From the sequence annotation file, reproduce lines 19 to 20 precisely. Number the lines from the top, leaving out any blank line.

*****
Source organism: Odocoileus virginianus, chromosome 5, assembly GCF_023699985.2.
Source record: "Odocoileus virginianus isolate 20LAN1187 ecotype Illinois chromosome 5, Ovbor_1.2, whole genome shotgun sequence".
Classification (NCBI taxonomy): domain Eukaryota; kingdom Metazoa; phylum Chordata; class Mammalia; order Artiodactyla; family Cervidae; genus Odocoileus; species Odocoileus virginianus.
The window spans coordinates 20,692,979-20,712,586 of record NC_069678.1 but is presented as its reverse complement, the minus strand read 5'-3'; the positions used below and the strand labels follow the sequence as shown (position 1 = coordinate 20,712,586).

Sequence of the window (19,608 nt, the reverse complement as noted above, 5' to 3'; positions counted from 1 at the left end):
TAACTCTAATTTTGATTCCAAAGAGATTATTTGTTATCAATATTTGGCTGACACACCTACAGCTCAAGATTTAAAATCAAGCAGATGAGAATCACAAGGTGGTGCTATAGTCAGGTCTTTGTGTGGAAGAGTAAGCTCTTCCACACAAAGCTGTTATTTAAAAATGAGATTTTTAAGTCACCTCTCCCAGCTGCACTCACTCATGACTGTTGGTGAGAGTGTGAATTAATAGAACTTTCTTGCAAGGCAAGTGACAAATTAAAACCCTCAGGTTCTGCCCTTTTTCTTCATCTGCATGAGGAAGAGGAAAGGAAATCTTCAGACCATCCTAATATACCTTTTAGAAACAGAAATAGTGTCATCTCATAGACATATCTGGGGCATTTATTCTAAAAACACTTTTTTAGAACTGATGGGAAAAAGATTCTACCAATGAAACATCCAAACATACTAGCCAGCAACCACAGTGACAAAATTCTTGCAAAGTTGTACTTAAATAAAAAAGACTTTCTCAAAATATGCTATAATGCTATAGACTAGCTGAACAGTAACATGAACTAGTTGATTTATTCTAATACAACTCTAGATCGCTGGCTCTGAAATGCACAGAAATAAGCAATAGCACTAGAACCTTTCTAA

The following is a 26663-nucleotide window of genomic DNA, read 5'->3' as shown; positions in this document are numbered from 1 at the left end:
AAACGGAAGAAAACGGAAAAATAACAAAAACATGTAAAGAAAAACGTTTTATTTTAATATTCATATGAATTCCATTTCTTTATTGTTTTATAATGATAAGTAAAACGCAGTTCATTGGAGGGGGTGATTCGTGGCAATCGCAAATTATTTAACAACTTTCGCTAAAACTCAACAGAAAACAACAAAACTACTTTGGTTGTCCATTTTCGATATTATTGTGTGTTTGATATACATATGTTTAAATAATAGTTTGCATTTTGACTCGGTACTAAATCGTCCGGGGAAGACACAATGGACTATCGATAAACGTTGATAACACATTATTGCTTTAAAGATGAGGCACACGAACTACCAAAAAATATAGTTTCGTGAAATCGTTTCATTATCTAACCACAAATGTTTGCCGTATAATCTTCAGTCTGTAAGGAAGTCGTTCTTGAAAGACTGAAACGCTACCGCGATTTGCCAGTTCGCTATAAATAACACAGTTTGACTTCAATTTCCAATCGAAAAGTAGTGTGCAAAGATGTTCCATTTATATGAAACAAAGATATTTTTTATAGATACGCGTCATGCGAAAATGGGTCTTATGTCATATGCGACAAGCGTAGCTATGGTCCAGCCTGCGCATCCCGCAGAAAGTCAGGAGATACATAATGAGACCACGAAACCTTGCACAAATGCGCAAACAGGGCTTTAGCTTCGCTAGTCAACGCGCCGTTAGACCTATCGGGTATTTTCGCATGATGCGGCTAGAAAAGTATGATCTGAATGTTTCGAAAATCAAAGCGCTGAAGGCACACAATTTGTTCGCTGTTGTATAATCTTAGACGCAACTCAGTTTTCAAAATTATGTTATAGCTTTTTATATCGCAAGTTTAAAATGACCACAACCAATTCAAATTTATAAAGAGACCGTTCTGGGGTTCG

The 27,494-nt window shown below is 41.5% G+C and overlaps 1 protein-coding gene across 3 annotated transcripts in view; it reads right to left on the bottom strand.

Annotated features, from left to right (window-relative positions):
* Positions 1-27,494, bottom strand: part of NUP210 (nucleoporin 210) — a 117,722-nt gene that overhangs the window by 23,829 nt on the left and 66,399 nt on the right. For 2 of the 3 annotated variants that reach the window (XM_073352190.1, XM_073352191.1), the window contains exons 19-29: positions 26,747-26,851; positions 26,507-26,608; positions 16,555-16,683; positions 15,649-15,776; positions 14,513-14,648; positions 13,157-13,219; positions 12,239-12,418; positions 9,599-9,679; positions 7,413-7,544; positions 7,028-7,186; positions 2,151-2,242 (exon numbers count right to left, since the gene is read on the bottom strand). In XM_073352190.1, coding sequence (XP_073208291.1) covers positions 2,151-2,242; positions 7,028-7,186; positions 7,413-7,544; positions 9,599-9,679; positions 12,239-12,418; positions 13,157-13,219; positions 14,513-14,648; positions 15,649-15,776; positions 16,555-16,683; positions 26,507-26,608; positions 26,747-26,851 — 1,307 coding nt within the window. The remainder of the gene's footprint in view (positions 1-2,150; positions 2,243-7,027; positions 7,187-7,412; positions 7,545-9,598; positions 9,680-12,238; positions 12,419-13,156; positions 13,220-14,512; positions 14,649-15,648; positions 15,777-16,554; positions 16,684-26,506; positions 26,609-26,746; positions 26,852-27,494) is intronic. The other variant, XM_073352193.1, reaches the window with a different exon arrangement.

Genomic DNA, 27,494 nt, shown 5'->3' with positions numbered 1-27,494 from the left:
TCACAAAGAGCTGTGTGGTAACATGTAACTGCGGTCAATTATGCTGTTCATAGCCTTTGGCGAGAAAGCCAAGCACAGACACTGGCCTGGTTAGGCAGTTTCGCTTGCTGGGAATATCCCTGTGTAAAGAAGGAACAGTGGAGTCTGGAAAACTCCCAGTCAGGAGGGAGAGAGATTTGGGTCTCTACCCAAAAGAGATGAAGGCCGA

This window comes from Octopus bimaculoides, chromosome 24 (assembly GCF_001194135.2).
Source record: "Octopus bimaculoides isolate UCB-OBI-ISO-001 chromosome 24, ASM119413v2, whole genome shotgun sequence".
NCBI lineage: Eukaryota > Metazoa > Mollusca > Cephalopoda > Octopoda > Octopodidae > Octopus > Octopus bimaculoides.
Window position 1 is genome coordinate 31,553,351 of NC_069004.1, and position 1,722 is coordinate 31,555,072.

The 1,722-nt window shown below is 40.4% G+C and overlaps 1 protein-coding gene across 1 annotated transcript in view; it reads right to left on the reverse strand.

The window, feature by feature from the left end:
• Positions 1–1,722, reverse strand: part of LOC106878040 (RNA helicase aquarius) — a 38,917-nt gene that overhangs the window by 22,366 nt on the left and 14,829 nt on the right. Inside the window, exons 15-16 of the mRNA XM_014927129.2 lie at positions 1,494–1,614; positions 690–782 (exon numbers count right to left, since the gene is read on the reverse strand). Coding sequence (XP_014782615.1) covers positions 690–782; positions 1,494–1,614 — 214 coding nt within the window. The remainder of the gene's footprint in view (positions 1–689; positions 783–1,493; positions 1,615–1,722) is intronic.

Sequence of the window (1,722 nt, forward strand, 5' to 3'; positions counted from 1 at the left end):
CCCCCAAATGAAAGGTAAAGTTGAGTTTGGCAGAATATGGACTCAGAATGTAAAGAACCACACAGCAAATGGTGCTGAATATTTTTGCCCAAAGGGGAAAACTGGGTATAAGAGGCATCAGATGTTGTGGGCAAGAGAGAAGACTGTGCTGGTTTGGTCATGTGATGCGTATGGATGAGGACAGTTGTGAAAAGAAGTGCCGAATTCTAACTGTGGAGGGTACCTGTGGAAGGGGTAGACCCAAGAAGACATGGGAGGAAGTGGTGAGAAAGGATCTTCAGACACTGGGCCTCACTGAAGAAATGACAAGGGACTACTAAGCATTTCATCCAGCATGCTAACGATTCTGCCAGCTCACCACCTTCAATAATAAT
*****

The window, feature by feature from the left end:
• Positions 1–1,722, reverse strand: part of LOC106878040 (RNA helicase aquarius) — a 38,917-nt gene that overhangs the window by 22,366 nt on the left and 14,829 nt on the right. Inside the window, exons 15-16 of the mRNA XM_014927129.2 lie at positions 1,494–1,614; positions 690–782 (exon numbers count right to left, since the gene is read on the reverse strand). Coding sequence (XP_014782615.1) covers positions 690–782; positions 1,494–1,614 — 214 coding nt within the window. The remainder of the gene's footprint in view (positions 1–689; positions 783–1,493; positions 1,615–1,722) is intronic.